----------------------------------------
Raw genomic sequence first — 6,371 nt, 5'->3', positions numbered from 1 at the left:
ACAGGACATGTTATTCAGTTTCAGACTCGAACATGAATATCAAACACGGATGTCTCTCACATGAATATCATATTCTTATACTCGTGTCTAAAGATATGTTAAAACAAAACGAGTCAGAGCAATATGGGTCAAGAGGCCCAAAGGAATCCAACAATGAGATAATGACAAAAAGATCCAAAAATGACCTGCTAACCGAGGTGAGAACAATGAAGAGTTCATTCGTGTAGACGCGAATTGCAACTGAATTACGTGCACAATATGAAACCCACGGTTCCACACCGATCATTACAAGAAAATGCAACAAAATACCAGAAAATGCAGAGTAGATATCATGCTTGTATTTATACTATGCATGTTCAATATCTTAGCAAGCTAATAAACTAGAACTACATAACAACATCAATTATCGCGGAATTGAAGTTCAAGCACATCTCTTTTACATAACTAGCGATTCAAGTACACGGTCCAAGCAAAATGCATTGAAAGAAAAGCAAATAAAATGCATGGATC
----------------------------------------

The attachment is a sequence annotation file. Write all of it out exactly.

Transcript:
Raw genomic sequence first — 6,371 nt, 5'->3', positions numbered from 1 at the left:
ACAGGACATGTTATTCAGTTTCAGACTCGAACATGAATATCAAACACGGATGTCTCTCACATGAATATCATATTCTTATACTCGTGTCTAAAGATATGTTAAAACAAAACGAGTCAGAGCAATATGGGTCAAGAGGCCCAAAGGAATCCAACAATGAGATAATGACAAAAAGATCCAAAAATGACCTGCTAACCGAGGTGAGAACAATGAAGAGTTCATTCGTGTAGACGCGAATTGCAACTGAATTACGTGCACAATATGAAACCCACGGTTCCACACCGATCATTACAAGAAAATGCAACAAAATACCAGAAAATGCAGAGTAGATATCATGCTTGTATTTATACTATGCATGTTCAATATCTTAGCAAGCTAATAAACTAGAACTACATAACAACATCAATTATCGCGGAATTGAAGTTCAAGCACATCTCTTTTACATAACTAGCGATTCAAGTACACGGTCCAAGCAAAATGCATTGAAAGAAAAGCAAATAAAATGCATGGATC